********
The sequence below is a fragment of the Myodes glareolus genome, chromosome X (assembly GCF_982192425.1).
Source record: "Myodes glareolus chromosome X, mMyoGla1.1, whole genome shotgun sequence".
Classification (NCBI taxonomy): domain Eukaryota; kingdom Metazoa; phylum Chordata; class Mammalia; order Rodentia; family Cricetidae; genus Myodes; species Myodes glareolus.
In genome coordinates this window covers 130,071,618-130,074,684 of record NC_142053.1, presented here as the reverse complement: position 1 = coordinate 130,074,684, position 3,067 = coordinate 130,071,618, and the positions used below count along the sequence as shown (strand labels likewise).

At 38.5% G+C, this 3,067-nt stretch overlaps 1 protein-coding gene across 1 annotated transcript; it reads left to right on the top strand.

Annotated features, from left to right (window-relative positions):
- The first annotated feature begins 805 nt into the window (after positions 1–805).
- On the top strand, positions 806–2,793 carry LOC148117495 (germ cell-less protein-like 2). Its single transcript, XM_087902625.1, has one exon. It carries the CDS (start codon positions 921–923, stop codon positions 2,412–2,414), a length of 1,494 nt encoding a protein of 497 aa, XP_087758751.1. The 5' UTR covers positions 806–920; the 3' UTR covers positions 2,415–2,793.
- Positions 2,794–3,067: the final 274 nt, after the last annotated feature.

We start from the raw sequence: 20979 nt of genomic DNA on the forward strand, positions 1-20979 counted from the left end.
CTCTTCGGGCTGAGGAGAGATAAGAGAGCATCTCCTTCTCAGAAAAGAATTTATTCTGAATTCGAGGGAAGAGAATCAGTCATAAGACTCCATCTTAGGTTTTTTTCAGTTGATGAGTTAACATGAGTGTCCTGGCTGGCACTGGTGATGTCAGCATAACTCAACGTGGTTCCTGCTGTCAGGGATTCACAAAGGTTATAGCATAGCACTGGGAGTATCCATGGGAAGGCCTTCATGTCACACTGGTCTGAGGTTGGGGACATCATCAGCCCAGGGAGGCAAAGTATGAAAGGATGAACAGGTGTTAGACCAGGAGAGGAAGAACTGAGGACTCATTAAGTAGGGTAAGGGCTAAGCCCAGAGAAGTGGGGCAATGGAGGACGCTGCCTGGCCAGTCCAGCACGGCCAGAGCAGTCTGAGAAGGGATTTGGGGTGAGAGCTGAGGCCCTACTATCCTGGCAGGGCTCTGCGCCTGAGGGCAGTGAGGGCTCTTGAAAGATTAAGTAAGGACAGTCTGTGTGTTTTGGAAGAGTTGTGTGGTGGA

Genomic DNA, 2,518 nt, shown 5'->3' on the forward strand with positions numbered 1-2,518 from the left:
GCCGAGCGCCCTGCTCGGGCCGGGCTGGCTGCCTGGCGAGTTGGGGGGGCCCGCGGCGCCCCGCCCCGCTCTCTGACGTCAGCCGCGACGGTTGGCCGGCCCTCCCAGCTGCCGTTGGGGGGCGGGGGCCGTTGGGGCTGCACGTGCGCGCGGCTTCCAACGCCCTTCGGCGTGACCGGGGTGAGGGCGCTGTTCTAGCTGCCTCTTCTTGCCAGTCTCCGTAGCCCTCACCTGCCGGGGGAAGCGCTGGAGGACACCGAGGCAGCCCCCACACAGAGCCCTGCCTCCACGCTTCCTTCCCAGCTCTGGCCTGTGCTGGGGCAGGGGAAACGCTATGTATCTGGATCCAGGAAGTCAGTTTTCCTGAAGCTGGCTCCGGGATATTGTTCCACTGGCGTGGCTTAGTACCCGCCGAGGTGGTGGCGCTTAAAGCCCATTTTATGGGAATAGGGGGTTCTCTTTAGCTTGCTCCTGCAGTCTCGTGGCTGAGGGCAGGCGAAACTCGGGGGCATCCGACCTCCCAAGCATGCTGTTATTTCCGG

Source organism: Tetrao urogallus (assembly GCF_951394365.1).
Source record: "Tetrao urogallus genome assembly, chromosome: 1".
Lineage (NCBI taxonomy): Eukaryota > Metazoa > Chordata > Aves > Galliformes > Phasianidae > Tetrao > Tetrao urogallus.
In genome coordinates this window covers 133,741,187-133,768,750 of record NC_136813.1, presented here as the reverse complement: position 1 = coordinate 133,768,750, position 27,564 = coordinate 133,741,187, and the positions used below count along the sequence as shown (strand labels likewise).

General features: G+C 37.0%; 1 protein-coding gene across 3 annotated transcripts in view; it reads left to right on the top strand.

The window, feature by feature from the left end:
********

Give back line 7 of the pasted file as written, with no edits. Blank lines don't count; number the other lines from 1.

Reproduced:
- The first annotated feature begins 805 nt into the window (after positions 1–805).